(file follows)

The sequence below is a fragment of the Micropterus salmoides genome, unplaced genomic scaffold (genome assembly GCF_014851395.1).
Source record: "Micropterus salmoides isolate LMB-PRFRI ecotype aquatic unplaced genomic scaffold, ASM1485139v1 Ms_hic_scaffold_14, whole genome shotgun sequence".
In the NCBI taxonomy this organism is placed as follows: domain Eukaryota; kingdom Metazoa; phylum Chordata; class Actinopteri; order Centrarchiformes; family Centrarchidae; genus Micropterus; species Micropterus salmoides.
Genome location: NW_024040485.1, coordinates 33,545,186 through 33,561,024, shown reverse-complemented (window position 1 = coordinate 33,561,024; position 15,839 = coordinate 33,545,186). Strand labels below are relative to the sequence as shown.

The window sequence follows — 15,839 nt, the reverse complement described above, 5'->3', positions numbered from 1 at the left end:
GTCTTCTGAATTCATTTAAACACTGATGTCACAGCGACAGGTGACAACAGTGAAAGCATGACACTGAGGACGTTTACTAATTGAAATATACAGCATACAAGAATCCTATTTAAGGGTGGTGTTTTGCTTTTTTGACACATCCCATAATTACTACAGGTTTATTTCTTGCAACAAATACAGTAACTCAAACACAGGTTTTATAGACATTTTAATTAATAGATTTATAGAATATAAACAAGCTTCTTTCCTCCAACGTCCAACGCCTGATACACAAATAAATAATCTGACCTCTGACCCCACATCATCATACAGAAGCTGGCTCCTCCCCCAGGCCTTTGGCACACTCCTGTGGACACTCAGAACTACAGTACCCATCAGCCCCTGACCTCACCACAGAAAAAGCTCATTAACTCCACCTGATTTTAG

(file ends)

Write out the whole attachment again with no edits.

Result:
The sequence below is a fragment of the Micropterus salmoides genome, unplaced genomic scaffold (genome assembly GCF_014851395.1).
Source record: "Micropterus salmoides isolate LMB-PRFRI ecotype aquatic unplaced genomic scaffold, ASM1485139v1 Ms_hic_scaffold_14, whole genome shotgun sequence".
In the NCBI taxonomy this organism is placed as follows: domain Eukaryota; kingdom Metazoa; phylum Chordata; class Actinopteri; order Centrarchiformes; family Centrarchidae; genus Micropterus; species Micropterus salmoides.
Genome location: NW_024040485.1, coordinates 33,545,186 through 33,561,024, shown reverse-complemented (window position 1 = coordinate 33,561,024; position 15,839 = coordinate 33,545,186). Strand labels below are relative to the sequence as shown.

The window sequence follows — 15,839 nt, the reverse complement described above, 5'->3', positions numbered from 1 at the left end:
GTCTTCTGAATTCATTTAAACACTGATGTCACAGCGACAGGTGACAACAGTGAAAGCATGACACTGAGGACGTTTACTAATTGAAATATACAGCATACAAGAATCCTATTTAAGGGTGGTGTTTTGCTTTTTTGACACATCCCATAATTACTACAGGTTTATTTCTTGCAACAAATACAGTAACTCAAACACAGGTTTTATAGACATTTTAATTAATAGATTTATAGAATATAAACAAGCTTCTTTCCTCCAACGTCCAACGCCTGATACACAAATAAATAATCTGACCTCTGACCCCACATCATCATACAGAAGCTGGCTCCTCCCCCAGGCCTTTGGCACACTCCTGTGGACACTCAGAACTACAGTACCCATCAGCCCCTGACCTCACCACAGAAAAAGCTCATTAACTCCACCTGATTTTAG